Sunday, August 20, 2017
Photo of Noëlle Lenoir

Many French citizens consider gender segregation and face covering to be repressive.

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The Burqa and French Values

PARIS – Many Western media outlets were highly critical of France’s 2010 law banning face coverings, such as burqas that cover a woman’s face and entire body, and local decrees adopted this year banning full-body “burkini” swimsuits on public beaches have drawn further negative attention. French-bashing in the press is nothing new, but those who criticize these measures ignore the historical and sociopolitical reasons for why most French people support them.

For starters, secularism – or laïcité – is a defining principle of French society. Under the French Constitution – which upholds freedom of conscience as well as freedom of speech – all citizens may choose any religion, or none at all; alternatively, they may criticize and mock religious beliefs and customs.

In 2004, the French Constitutional Council deemed the French Constitution to be compliant with the European Union’s Charter of Fundamental Rights. In order “to reconcile the principle of freedom of religion and that of secularism,” the Council ruled, “the Constitution forbids “persons to profess religious beliefs for the purpose of noncompliance with the common rules governing relations between public communities and private individuals.”

In France, recent events seem to pose a direct challenge this principle. In 1765, the agnostic French Enlightenment philosopher Voltaire wrote: “Those who can make you believe absurdities, can make you commit atrocities.” The Charlie Hebdo cartoonists and journalists who were murdered by two Islamist radicals in January 2015 were carrying on the Enlightenment tradition Voltaire helped start, and that attack had a chilling effect on a distinctly French form of free speech. The death threats against Charlie Hebdo are still rolling in, most recently following its publication of cartoons depicting the burkini debate.

Alongside French secularism is feminism, a principle also enshrined in the Constitution. Since 1999, Article 1 has established a gender balance in all French decision-making bodies, from the National Assembly to local government bodies, boards of directors, and so forth. While the proverbial glass ceiling hasn’t been shattered entirely, there are now more women in high-level leadership positions in France than ever before.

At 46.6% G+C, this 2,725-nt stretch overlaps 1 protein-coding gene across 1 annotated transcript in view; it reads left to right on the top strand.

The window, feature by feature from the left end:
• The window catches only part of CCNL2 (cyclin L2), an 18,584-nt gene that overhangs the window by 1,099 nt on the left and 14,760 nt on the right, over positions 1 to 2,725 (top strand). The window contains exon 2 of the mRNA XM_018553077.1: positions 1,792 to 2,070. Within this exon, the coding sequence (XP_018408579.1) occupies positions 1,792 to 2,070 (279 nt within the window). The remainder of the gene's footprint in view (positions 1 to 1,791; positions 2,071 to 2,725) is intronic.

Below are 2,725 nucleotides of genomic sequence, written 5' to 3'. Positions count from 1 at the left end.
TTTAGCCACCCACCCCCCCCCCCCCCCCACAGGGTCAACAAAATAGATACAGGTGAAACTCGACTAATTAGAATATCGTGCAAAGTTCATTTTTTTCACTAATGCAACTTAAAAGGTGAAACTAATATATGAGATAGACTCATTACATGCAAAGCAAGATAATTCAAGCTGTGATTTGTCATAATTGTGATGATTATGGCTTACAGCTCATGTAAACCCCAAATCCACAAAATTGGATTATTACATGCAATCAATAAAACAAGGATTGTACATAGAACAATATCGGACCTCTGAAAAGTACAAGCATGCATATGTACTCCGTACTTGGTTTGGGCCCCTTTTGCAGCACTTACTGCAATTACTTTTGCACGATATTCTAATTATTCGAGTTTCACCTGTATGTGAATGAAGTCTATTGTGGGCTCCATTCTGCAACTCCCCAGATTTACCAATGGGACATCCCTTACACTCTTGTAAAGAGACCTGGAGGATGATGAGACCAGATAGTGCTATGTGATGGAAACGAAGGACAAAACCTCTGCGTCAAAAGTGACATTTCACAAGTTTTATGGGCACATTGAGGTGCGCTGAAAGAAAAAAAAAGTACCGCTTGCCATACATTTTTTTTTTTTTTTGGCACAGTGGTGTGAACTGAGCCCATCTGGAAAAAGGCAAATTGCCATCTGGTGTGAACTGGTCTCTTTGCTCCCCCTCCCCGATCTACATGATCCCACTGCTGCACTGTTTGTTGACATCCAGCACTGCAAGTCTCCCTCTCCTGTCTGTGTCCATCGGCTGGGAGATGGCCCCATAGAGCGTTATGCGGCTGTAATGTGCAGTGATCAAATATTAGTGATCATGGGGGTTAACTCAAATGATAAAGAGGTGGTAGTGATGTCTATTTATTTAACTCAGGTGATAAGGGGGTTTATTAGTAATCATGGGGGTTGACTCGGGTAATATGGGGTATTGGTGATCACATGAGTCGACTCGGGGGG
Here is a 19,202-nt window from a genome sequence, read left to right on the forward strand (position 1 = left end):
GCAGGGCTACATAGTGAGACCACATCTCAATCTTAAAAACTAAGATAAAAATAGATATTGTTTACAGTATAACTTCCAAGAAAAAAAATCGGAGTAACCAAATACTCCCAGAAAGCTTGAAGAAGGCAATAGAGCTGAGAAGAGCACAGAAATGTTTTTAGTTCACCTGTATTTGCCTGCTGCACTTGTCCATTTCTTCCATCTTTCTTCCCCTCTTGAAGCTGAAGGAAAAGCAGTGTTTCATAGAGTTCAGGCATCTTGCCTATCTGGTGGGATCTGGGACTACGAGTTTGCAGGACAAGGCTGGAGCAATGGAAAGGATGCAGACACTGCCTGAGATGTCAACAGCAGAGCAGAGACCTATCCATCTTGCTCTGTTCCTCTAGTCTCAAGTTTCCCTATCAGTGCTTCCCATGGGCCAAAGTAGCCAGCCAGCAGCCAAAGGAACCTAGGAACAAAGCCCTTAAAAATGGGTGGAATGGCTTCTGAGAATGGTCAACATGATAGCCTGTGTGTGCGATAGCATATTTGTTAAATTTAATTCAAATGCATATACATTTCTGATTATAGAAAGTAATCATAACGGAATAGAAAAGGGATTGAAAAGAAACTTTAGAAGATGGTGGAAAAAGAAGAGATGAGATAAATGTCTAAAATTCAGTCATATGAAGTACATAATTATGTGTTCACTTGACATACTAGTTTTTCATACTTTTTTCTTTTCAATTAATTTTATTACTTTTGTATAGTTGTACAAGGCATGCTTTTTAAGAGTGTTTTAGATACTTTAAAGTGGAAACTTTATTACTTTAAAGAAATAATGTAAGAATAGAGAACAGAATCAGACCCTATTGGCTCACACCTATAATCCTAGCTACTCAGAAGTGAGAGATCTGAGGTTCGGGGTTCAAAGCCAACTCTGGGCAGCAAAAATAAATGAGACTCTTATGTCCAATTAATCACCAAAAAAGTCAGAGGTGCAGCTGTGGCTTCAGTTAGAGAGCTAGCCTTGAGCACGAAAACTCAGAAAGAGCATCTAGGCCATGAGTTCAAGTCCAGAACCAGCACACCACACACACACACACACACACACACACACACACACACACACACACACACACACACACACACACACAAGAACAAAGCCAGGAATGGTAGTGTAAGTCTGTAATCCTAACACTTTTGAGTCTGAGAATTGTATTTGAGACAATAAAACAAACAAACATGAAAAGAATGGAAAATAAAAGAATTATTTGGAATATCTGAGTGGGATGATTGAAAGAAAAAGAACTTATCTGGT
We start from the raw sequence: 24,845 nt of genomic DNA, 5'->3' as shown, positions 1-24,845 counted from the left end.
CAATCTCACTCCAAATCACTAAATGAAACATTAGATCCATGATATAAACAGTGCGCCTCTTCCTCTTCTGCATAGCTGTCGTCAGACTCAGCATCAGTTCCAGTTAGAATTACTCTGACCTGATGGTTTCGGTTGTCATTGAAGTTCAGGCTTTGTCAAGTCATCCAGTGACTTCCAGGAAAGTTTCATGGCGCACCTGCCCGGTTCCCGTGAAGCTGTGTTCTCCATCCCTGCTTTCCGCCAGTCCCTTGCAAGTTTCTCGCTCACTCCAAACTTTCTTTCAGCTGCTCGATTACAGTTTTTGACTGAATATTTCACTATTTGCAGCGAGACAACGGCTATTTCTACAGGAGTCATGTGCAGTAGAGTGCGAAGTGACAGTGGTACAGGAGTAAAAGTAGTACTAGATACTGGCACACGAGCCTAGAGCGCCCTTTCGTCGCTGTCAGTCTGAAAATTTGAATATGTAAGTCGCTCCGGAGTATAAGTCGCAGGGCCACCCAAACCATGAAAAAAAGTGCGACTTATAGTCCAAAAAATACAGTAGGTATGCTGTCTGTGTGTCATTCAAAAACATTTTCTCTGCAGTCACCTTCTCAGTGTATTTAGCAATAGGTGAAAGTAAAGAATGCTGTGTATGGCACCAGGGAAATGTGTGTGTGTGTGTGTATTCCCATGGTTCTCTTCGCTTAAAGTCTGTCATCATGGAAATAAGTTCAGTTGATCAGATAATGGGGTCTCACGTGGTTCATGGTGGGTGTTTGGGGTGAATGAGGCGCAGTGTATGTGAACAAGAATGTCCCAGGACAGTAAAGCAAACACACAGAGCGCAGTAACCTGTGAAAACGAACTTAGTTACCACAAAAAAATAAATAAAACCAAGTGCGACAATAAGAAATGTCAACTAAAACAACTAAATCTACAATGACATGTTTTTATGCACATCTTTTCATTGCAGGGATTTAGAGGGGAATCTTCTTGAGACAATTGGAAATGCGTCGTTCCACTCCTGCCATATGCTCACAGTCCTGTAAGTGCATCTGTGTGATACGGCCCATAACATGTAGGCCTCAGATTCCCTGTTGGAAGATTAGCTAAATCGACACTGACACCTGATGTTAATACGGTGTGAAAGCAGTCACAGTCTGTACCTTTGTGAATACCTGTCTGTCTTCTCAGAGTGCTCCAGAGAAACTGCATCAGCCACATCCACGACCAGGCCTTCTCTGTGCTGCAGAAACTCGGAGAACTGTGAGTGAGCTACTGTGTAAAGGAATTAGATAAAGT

Like secularism, this institutionalized gender parity is at odds with conservative interpretations of Islam, which often call for modest dress and gender segregation in hospitals, swimming pools, and driving schools. And, in many French Muslim communities, conservative imams have more influence in shaping the status of women than do school teachers or other local leaders.

With France’s strong culture of feminism, many French citizens consider gender segregation and face covering to be repressive, even when they are said to be a woman’s choice. France has a history of welcoming immigrants, especially between the two World Wars; but it has never before been confronted with attitudes and behavior that not only violate its constitutional principles, but openly defy them.

French law forbids data-collection based on ethnicity or religion, but it is estimated that 8-9% of France’s 66 million citizens are Muslim – alongside Germany, the largest Muslim population in Europe – and half are believed to be younger than 24 years old. Most French Muslims are not new arrivals, but came during the Algerian, Moroccan, and Tunisian independence movements in the 1960s, meaning that young Muslims today belong to the third generation of that immigration wave. Many have been very successful, especially the young women, who are excelling in an increasingly competitive labor market.